• Ultramarine blue light: Na 6 Al 6 Si 6 O 24 S 2
    • Ultramarine blue medium: Na 7 Al 6 Si 6 O 24 S 3
    • Ultramarine blue dark: Na 8 Al 6 Si 6 O 24 S 4
  • CI Pigment Violet 15 (77007) with a molar mass of 874 to 918 g / mol
    • Ultramarine pink: H 2 Na 4 Al 6 Si 6 O 24 S 2
    • Ultramarine pink: H 2 Na 6 Al 6 Si 6 O 24 S 2

More facts

  • Wilhelm Büchner succeeded in simplifying the production of artificial ultramarine around 1841. He should do that to his mother with There we have the million! have commented.
  • Ultramarine is used in stuff printing .
  • When using ultramarine in oil paints , as with earth colors or zinc white, the use of siccatives is necessary to accelerate the drying process.
  • Since ultramarine - like cinnabar and auripigment - is a sulfide-containing pigment, when used at the same time as white lead, the color tones will age. In watercolors and various other binders, blackening appears after a long time due to the formation of deep black lead sulfide .
  • Ultramarine (1933) is the title of a short story by Malcolm Lowry .
  • The flag of Barbados has the tricolor in the shades of ultramarine blue, golden yellow and ultramarine blue.
  • The painter and performance artist Yves Klein had his International Klein Blue (IKB), his special “Ultramarine Blue”, patented in 1957 . With the help of a "special" binding agent, he brought the luminosity of the pure pigment onto the canvas.
  • The vehicles and uniforms of the technical relief organization are colored ultramarine blue.


  • A. Kurella, I. Strauss: Lapis lazuli and natural ultramarine . In: Maltechnik-Restauro. 1983, pp. 34-54.
  • S. Muntwyler: Ultramarine. The pigment from across the seas . In: C. Cattaneo, S. Muntwyler, M. Rigert, HP Schneider (eds.): Color pigments, dyes, color stories. 2nd Edition. Alata Verlag, Winterthur 2011, ISBN 978-3-033-02968-2 .
  • T. Seilnacht: DVD-ROM chemistry , lexicon of dyes and pigments, Seilnacht Verlag & Atelier, Bern 2017.

Web links

Individual evidence

  1. a b Temple C. Patton: Pigment Handbook . John Wiley Sons, New York / London / Sydney / Toronto 1973, p. 409 ff.
  2. Ultramarine: one pigment - many qualities ( Memento of the original dated May 8, 2013 in the Internet Archive ) Info: The archive link was inserted automatically and not yet checked. Please check the original and archive link according to the instructions and then remove this notice. @1@ 2Template: Webachiv / IABot / kremer-pigmente.de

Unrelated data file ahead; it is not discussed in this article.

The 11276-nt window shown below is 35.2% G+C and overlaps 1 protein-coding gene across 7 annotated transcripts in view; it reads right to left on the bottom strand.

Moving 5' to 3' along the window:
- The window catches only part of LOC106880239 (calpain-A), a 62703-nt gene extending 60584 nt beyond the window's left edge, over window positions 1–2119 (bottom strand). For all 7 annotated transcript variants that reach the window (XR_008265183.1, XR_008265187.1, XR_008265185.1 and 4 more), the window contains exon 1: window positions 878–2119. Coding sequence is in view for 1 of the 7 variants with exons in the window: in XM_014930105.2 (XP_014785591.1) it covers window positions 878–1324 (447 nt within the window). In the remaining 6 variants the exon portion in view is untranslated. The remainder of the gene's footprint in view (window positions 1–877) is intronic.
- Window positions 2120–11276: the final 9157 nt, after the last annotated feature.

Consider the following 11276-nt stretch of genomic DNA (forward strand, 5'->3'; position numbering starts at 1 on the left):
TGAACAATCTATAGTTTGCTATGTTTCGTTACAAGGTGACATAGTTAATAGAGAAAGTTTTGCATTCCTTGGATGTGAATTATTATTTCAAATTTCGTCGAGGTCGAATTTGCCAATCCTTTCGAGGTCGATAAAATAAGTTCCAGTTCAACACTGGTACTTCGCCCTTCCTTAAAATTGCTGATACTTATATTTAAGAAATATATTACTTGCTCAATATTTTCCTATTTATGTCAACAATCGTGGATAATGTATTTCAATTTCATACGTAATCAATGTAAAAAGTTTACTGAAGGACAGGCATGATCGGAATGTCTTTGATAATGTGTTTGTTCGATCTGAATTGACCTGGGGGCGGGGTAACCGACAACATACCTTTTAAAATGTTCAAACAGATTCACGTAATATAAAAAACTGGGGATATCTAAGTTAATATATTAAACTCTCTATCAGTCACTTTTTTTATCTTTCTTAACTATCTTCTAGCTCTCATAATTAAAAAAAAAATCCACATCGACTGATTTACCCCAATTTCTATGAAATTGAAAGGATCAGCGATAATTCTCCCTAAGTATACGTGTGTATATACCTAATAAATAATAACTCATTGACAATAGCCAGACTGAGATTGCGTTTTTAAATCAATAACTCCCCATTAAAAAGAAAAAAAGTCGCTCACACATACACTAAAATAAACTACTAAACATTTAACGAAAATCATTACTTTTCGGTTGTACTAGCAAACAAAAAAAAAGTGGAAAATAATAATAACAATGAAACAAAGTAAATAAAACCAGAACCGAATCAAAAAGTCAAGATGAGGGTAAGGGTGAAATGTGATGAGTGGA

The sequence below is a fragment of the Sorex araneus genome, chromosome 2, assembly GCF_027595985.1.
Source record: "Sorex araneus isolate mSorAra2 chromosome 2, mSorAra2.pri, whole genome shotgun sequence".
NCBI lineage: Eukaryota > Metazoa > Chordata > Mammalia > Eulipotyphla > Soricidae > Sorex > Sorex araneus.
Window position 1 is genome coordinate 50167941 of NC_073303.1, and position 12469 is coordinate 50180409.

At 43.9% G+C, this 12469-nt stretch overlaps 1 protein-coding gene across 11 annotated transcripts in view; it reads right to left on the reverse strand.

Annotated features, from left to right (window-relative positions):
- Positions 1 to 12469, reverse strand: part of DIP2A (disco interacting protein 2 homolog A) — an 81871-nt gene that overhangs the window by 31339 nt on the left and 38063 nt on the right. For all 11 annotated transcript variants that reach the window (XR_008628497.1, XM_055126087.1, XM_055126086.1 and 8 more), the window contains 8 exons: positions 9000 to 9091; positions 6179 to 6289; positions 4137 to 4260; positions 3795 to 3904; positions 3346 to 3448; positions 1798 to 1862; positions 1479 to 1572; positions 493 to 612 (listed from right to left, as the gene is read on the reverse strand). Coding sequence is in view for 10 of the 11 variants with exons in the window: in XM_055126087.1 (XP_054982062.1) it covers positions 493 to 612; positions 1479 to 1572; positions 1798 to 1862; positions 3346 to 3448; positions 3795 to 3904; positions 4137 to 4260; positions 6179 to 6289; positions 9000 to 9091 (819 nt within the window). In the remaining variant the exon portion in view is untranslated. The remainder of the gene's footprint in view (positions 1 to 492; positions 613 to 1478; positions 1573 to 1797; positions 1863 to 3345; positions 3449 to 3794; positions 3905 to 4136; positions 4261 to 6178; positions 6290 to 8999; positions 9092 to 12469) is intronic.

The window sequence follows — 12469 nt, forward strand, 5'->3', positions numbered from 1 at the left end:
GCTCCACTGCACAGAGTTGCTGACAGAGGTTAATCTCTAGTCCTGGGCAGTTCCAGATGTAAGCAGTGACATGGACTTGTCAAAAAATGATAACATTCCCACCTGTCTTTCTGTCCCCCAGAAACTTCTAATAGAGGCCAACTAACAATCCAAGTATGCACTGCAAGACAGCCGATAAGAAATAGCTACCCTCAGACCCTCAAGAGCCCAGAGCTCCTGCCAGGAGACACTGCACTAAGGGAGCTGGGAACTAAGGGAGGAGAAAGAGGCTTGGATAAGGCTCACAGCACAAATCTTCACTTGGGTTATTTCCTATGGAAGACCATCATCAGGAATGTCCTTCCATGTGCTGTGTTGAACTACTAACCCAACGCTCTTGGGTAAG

3. ultramarine (in English)
  4. Fra Angelico Blau in Seilnacht's Lexicon of Dyes and Pigments.
  5. Entry on ultramarine pigments. In: Römpp Online . Georg Thieme Verlag, accessed on June 12, 2014.
  6. Ultramarine blue_medium
  7. Pigments ultramarine red
  8. Pigments ultramarine violet
  9. Fra Angelico Blau in Seilnacht's Lexicon of Dyes and Pigments.
  10. ^ Ravi Mangla: True Blue: A brief history of ultramarine. In: the Paris Review. June 8, 2015, accessed June 13, 2015 .
  11. Fritz Seel , Gisela Schäfer, Hans-Joachim Güttler, Georg Simon: The Secret of Lapis Lazuli . In: Chemistry in Our Time . tape 8 , no. 3 , 1974, p. 65-71 , doi : 10.1002 / ciuz.19740080302 .
  12. ^ Friedrich Wilhelm Heyne: Treatise on the chemical-technical preparation of ultramarine colors after the invention of Leykauf and Heyne or on the importance of the blue and green ultramarine production for science, art and trade . Campe, Nuremberg 1840. ( Digitized edition of the University and State Library Düsseldorf )
  13. ^ Press service of the German Patent and Trademark Office: 125 years of the German Patent and Trademark Office. ( Memento of March 7, 2005 in the Internet Archive )
  14. Ultramarine blue in Seilnacht's Lexicon of Dyes and Pigments.
  15. S. Kowalak include: Application of Zeolites as matrices for pigments . In: Microporous and Mesoporous Materials . tape 61 , 2003, p. 213-222 , doi : 10.1016 / S1387-1811 (03) 00370-6 .
  16. http://ruby.chemie.uni-freiburg.de/Vorlesung/silicate_8_8.html Sodalite and Ultramarine on the website of the Albert-Ludwigs-Universität Freiburg
  17. Ingo Klöckl: Chemistry of colorants: In painting . Walter de Gruyter GmbH & Co KG, 2015, ISBN 978-3-11-037453-7 ( google.de [accessed on September 28, 2016]).
  18. ^ Ingrid Pfeiffer, Carla Orthen: Biography. In: Oliver Berggruen, Max Hollein, Ingrid Pfeiffer (Ed.): Yves Klein. Kunsthalle Schirn, Frankfurt am Main, p. 222 f.